Near passerine

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Near passerine or higher land-bird assemblage are terms often given to tree-dwelling birds or those most often believed to be related to the true passerines (order Passeriformes) due to ecological similarities; the group corresponds to some extent with the Anomalogonatae of Garrod.[1]

Biology[edit]

All near passerines are land birds. Whether all of these orders represent relatives of the Passeriformes is uncertain, but not well-supported by more recent data; however the bulk of evidence[citation needed] supports the hypothesis that most do indeed form a clade that also includes the Passeriformes. In addition, it is now becoming increasingly clear that "near passerines" and "higher landbirds" are not synonymous, but that the former is more probably a subclade of the latter, and that the latter also includes groups like Falconiformes.[citation needed]

Orders[edit]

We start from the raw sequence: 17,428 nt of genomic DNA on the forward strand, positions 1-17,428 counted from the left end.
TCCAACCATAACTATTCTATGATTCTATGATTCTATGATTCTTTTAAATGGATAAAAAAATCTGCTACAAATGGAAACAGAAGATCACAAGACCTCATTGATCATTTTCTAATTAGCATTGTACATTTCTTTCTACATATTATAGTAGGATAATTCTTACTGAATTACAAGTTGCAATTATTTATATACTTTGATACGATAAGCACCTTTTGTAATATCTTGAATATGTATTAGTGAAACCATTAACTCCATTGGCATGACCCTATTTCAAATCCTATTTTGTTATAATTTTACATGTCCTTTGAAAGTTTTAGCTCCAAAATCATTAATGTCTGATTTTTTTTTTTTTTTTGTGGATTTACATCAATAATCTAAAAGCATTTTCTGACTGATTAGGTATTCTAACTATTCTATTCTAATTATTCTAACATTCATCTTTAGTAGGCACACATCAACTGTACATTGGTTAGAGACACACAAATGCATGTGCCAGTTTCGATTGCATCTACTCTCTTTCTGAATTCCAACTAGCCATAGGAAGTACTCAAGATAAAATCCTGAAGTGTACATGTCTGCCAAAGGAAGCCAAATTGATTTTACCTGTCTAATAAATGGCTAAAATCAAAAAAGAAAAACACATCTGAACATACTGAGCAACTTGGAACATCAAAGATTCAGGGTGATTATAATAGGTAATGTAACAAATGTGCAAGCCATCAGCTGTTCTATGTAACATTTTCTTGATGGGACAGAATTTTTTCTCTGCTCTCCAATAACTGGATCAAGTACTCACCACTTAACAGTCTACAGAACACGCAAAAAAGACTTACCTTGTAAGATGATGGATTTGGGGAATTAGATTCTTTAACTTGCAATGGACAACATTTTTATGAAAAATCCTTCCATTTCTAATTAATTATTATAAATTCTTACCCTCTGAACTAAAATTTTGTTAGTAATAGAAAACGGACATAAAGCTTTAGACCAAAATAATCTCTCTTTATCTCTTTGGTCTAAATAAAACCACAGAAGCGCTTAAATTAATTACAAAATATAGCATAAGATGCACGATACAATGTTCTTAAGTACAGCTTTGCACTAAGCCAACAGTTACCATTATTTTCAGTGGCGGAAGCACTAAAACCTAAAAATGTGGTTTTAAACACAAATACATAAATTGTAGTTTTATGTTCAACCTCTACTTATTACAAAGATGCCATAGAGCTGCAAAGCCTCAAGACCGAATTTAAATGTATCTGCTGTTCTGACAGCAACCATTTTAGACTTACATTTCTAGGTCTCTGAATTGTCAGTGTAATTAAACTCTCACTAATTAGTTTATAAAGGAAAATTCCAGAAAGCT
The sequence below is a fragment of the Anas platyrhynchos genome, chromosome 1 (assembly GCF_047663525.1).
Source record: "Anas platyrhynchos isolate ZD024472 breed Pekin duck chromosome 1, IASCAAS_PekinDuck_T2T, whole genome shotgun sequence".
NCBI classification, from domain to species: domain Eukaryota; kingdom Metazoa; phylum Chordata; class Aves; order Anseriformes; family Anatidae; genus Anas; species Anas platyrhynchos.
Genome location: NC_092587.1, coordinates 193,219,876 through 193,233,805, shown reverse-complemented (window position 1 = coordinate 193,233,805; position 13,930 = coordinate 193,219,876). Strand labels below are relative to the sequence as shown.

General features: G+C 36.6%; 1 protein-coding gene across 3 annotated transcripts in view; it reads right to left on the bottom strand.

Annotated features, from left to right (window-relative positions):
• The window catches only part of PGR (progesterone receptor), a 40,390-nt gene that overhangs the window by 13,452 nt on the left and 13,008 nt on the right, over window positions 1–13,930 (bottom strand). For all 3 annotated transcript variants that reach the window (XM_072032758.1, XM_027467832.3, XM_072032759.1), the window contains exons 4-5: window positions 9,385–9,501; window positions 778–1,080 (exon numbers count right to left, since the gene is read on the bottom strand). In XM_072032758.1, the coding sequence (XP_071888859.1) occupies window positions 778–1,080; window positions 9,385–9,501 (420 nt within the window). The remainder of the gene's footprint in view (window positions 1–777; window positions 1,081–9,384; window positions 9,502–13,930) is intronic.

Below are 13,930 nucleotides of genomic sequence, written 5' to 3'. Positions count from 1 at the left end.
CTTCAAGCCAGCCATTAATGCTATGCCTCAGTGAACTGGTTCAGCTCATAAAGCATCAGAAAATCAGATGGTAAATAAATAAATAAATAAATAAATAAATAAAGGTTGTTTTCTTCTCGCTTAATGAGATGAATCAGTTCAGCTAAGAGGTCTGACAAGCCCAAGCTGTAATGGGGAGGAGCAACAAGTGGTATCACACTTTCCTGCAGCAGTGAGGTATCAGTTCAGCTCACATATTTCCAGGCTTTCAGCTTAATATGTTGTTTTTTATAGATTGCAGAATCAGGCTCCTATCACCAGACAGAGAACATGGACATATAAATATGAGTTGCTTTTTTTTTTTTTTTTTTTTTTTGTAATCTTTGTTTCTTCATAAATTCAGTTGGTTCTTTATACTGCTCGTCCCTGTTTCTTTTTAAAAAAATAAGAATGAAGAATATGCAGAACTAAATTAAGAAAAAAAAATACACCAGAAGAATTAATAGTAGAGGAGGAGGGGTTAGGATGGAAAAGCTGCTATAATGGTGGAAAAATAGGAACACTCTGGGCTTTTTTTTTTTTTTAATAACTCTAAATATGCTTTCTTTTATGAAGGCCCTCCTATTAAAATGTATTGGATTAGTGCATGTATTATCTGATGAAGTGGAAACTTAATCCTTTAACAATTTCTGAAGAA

The near passerines traditionally comprise the following orders[citation needed] (with common names of some families in the orders):

Of these, the relationship of the Strigiformes is uncertain[citation needed], whereas the first three groups almost certainly do not belong here[citation needed]; sandgrouse (Pterocliformes) may not even be higher landbirds[citation needed]. The Cuculiformes, Piciformes (including toucans), Coraciiformes (including hornbills) and Trogoniformes seem to be very close to the Passeriformes on the other hand (Johansson & Ericson 2003), and one of these almost certainly is—among the living birds—the sister taxon of the Passeriformes.

See also[edit]

References[edit]

  1. ^ defined as birds lacking the ambiens muscle, namely the coraciforms and passerines. The Birds of North and Middle America, Robert Ridgway, Herbert Friedmann, p. 297. http://books.google.com/books?id=tIkaAAAAYAAJ&pg=PA297&dq=anomalogonate&hl=en&ei=Sp1bTrj4FIbagAfAhsCVDA&sa=X&oi=book_result&ct=result&resnum=2&ved=0CC4Q6AEwAQ#v=onepage&q=anomalogonate&f=false